Bad things happen.

This was the homily from this week’s worship service, delivered by Hugh Hollowell. The text was from Matthew 13:24-30, 36-43.

The Rabbi Harold Kushner says that all conversations about God either start with, or end with, the question: “Why do bad things happen to good people.”

Why, indeed.

The fundamentalist Christianity of my youth would answer that there are no good people, that the question is not why do some folks have it bad, but why are we not all burning in hellfire, because of our inherent unworthiness next to God’s righteousness.

That was not very helpful, you know?

I know a woman who spent her whole life working in a rural Mississippi school, teaching rural country kids to read. On the weekends, she taught Sunday School and in the summers, ran her church’s Vacation Bible School. She and her husband personally helped at least a dozen kids to go to college. The woman was a saint.

She was retired and serving as volunteer librarian for her small town when she found out she had cancer. The phones in this small town lit up, spreading the news that Martha was sick with the cancer, and that the family was asking for prayer.

The town prayed. All five churches in the town held prayer vigils. Every Sunday school class in each of those five churches put her on their prayer list. I bet it is safe to say that over the next six weeks or so, there were thousands of prayers for Martha.

But Martha died. Her last few days were horrible, as she coughed up blood and was drugged beyond sensibility on morphine to make the pain bearable.

As deaths go, that one sucked.  Not sure where our prayers helped.

And then there is a guy I know, who has impregnated six different women, taken responsibility for none of them, who is a crack addict, who is always stealing other peoples things, who defrauds the government and churches… and he is doing fine. He seems to thrive, actually. If I could pick who would get afflicted by cancer, this guy would be a candidate, for sure.

But no, he keeps rocking along, while good folks like Martha die horrible deaths.

And anyone with sense thinks this is sorta jacked up.

Why do people get raped? Why do people end up homeless? Why do good people lose the job they desperately need to feed their families?

Why, why, why?

I used to scream at God about this. I used to get so mad at God – I mean, God is in charge, right? God has a plan, right? Is this the plan? If so, it is a pretty stupid plan.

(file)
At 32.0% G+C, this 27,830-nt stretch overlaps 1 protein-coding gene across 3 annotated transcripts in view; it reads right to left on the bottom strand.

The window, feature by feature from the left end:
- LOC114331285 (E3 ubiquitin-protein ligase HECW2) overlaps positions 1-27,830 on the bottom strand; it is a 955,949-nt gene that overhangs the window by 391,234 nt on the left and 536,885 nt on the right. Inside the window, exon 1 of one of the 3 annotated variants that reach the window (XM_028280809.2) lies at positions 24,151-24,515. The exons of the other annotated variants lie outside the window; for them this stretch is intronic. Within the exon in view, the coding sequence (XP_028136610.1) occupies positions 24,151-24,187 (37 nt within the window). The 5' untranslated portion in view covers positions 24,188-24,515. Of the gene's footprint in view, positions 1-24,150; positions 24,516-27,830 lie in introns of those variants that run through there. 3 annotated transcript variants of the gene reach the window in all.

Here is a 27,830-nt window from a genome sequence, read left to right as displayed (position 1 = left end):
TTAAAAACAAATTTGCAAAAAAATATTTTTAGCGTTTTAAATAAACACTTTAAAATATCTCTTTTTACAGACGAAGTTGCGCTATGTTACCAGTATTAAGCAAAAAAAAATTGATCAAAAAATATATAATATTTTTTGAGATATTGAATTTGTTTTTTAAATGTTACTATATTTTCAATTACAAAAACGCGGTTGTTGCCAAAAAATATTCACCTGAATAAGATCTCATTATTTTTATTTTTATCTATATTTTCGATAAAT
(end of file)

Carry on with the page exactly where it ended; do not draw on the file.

Then I read this parable.

In the parable, Jesus tells a story about a farmer who plants good seed, but an enemy comes at night and plants weeds. When the weeds show up, the workers want to pull them up, but the farmer says no, because if you pull them up, it will hurt the wheat. So they let them grow, and get rid of the weeds at harvest time.

One thing you probably ought to know is that this was no ordinary weed. It was a weed called Darnel, and it looks a lot like wheat while it is growing. In other words, it is hard to tell it’s a weed. It also was poisonous and had a pretty intense root system that wrapped itself around the roots of whatever was nearby, so if you pulled up the Darnel, it would pull up whatever was around it – in this case, the wheat.

OK, make sense now?  Maybe not. But you are not alone. It made no sense to the disciples, either.

Then he left the crowds and went into the house. And his disciples approached him, saying, “Explain to us the parable of the weeds of the field.” He answered, “The one who sows the good seed is the Son of Man; the field is the world, and the good seed are the children of the kingdom; the weeds are the children of the evil one, and the enemy who sowed them is the devil; the harvest is the end of the age, and the reapers are angels. Just as the weeds are collected and burned up with fire, so will it be at the end of the age. The Son of Man will send his angels, and they will collect out of his kingdom all causes of sin and all evildoers, and they will throw them into the furnace of fire, where there will be weeping and gnashing of teeth. Then the righteous will shine like the sun in the kingdom of their Father. Let anyone with ears listen!

So, Jesus is saying, “God has a plan. There is an enemy to God’s plan, who seeks to disrupt it. The weeds are mixed in with the wheat, and to pull the weeds means I hurt the wheat. But one day, the harvest happens. Then, the weeds will be destroyed and the wheat harvested and God’s plan will be fulfilled. ”

In other words, I hear in this that God is not yet completely in control. God has enemies that disrupt God’s plan. So right now, God’s plan is not fully realized. But one day, it will be.

And until then, we have each other.

Facebooktwittergoogle_plusredditpinterestlinkedinmailby feather
The following two tabs change content below.
Hugh Hollowell

Hugh Hollowell

Pastor & Executive Director at Love Wins Ministries
Hugh is a Mennonite minister and the founding director of Love Wins. He likes peanut M&Ms.
Hugh Hollowell

Latest posts by Hugh Hollowell (see all)

Hugh Hollowell

Author: Hugh Hollowell

Hugh is a Mennonite minister and the founding director of Love Wins. He likes peanut M&Ms.